Bay Area, our young people are wrapping words of wisdom around subjects like survival, poverty, oppression, community, life, and death. It's time to listen up.
“Just like a picture is worth a thousand words, a word can provoke a thousand memories,” says Tele’Jon Quinn, one of seven 16 to 18-year-old Oakland youth poet laureate finalists. “Memorizing goes hand in hand with reflection. If my words can cause someone to reflect on an important issue or event in their life, then my words were worth sharing.” The East Bay bards are now preparing for the first group performance at the Art and Soul Festival  in Oakland on Sat/4.
The Oakland Public Library  teams up with Youth Speaks , the local youth spoken word nonprofit, to stage the competition. Like any poet laureate, the chosen versifier will officially represent his or her community via the media and public appearances.
A panel of celebrity judges including California poet laureate Juan Felipe Herrera, and Oakland-based poets Kenju Liu, Arisa White, Juliana Spahr, and Joshua Merchant, will select Oakland’s inaugural poet laureate in September. Every finalist will have their work published in an anthology that comes out in 2013, and the ultimate victor will receive a $5000 scholarship as well as the title of youth poet laureate for Oakland.
Take a moment to read up on seven of the most creative young wordsmiths around, and check out snippets from their creative works.
Oakland youth poet laureates at the Art and Soul Festival, festival entrances at 14th St. and Broadway; 16th St. and San Pablo; Promenade beside City Center West Garage, Oakl. www.oaklandpubliclibrary.org ; www.artandsouloakland.com . Performance at Rotunda Building, 300 Frank Ogawa Plaza. Sat/4 5pm – 7pm, $5-$8 seniors and kids, $10-$15 adults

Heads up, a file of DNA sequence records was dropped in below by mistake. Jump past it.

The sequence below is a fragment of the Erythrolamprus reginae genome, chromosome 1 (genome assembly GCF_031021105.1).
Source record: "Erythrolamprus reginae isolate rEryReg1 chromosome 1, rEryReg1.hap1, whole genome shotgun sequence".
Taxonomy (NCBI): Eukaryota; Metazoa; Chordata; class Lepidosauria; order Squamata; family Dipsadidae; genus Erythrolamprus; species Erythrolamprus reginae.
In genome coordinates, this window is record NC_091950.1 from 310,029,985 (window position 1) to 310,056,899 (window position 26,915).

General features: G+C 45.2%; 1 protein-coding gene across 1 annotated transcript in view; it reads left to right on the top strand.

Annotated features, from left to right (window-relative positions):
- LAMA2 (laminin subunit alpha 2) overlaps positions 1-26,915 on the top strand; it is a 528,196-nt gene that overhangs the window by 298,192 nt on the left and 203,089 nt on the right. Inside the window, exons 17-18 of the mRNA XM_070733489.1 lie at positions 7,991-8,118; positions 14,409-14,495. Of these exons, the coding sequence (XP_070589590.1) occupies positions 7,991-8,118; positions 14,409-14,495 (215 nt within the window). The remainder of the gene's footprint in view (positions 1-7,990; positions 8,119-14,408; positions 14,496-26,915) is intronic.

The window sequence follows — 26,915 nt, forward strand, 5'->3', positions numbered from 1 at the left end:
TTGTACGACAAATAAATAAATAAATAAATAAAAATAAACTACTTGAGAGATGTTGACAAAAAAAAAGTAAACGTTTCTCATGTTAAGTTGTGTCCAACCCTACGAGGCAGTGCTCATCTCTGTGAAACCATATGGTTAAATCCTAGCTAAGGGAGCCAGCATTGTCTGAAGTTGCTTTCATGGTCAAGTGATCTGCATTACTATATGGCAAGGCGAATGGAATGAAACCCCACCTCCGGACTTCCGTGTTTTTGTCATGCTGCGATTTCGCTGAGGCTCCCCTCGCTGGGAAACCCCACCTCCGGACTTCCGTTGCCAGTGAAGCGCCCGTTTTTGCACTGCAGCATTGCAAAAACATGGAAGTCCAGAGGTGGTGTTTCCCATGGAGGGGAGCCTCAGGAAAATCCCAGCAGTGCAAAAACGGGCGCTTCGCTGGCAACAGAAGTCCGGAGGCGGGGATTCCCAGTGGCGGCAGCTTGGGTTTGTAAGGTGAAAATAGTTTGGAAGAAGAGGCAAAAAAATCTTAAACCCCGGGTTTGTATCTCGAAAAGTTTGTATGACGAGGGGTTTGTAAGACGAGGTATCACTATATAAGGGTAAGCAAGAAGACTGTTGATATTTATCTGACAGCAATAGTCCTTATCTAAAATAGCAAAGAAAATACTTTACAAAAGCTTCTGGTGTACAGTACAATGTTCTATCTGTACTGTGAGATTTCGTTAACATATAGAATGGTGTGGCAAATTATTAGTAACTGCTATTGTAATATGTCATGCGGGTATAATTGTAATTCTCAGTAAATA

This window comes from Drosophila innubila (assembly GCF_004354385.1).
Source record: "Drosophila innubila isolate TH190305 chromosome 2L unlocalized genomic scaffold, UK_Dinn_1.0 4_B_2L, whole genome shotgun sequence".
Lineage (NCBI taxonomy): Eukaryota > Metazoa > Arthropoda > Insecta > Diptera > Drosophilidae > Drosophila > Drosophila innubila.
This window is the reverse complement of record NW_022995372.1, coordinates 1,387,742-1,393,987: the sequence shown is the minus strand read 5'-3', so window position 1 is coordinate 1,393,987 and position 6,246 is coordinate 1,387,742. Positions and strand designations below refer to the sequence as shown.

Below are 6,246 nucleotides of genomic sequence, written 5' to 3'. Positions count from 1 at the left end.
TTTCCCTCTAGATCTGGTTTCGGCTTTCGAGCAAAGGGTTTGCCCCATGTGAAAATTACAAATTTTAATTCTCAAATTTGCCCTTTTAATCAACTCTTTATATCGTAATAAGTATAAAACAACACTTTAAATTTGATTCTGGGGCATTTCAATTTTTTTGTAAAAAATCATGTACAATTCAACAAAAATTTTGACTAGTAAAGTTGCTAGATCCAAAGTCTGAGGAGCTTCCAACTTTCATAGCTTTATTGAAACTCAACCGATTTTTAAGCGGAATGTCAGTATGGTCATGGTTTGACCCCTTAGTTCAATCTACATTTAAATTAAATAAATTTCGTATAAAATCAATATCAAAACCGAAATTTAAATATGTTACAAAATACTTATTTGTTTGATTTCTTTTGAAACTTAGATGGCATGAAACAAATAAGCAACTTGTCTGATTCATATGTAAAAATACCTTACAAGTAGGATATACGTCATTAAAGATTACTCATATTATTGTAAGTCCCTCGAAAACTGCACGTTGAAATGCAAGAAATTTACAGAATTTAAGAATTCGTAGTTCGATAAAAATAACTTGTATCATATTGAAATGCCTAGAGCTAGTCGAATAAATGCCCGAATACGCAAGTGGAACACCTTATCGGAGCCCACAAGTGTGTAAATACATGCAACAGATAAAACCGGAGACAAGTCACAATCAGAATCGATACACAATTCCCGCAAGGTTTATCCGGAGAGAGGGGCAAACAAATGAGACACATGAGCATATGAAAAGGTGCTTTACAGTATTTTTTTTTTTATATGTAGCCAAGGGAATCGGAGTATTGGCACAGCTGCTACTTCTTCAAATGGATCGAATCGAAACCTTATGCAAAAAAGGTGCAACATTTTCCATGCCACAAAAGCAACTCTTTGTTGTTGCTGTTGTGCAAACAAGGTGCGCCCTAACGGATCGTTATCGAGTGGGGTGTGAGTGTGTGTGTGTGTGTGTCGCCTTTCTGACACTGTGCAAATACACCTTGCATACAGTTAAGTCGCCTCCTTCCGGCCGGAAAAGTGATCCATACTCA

Stephanie Yun, age 18, Skyline High School
Stephanie Yun has always been a writer. “To me, poetry is pure expression. It's beautiful, and painful, and liberating, and frightening, all at once,” she tells the Guardian. “It's being vulnerable, and teaches us to better understand things we never could.” Her poem "‘Til Death", is infinitely more than your stereotypical love poem. Her lines tackle severe insecurities, body image issues, depression, cutting:
... Before my first and current relationship,
I wondered how potential suitors would react
when their fingertips wandered and read my wrists like Braille
Here lies emotionally unstable girl ...
Describing her foray into love, her first boyfriend, her first romance, Yun slips in images of her internal battles, questions of existence, identity.
... Everything may be fine as I speak this
but I've envisioned dream wedding
in the spring
wearing tulle or lace ball gown
with three-tiered chocolate cake
fewer times and in less detail
than my suicide …
Yun says she started writing poetry in second grade, but became actively involved two years ago as a high school sophomore with Youth Speaks. She says writing is a release -- she writes out of necessity and tells us doesn’t know if she would be alive today without the ability to lay her words down. “There is just something about letting things out, things we have kept so deep inside of us, or things that threaten to burst from our being,” Yun says. “It's that transition from containing them within ourselves, to their manifestation into the outside world. We make ourselves vulnerable and are forced to face things head-on, and from there our ideas and feelings exist beyond us, and we can share them with others.”